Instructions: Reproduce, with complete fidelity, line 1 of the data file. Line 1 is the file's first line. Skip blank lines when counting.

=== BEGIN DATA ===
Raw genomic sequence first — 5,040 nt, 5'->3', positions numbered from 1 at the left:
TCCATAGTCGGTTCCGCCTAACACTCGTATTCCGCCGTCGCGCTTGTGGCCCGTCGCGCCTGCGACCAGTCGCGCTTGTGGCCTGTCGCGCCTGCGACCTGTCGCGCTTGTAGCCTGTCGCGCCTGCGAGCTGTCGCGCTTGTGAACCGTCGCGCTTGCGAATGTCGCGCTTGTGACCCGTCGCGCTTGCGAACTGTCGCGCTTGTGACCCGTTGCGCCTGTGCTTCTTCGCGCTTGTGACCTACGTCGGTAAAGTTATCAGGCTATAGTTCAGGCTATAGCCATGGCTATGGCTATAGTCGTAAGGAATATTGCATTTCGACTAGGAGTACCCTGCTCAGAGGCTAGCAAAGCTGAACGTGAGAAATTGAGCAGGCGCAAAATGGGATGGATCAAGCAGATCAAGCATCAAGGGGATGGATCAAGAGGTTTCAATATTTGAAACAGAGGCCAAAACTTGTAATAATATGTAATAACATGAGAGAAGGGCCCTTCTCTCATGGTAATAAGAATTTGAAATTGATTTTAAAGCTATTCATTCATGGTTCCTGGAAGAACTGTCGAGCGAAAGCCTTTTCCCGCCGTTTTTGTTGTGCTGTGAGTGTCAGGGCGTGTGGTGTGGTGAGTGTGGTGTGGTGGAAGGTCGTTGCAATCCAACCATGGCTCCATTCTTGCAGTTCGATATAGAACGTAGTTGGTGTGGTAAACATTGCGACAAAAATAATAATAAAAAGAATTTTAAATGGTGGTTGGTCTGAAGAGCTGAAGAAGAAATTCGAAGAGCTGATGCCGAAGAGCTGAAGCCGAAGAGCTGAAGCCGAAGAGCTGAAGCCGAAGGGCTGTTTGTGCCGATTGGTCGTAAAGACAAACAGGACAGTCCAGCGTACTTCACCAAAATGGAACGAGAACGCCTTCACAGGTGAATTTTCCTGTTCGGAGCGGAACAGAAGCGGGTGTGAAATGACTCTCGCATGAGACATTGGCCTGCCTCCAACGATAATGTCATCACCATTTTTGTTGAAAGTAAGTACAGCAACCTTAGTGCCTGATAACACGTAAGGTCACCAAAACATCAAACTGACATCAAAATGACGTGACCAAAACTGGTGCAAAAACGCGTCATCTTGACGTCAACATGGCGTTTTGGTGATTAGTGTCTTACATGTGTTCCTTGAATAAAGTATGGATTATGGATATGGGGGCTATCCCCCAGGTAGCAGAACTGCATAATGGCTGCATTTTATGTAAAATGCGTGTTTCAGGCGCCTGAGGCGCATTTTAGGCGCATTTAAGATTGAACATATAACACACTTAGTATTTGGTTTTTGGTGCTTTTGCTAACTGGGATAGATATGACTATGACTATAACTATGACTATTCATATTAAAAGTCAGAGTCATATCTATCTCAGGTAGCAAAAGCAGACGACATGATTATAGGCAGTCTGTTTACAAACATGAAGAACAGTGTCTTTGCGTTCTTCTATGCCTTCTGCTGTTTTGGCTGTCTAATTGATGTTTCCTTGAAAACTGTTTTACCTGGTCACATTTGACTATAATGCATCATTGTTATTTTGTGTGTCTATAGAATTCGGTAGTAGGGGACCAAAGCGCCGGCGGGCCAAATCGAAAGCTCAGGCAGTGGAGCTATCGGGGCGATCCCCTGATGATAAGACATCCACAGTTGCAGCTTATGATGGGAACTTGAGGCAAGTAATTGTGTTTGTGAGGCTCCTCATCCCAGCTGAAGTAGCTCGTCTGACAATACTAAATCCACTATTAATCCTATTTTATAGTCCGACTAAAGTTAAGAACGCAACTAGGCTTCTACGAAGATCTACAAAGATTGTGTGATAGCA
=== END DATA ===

Raw genomic sequence first — 5,040 nt, 5'->3', positions numbered from 1 at the left: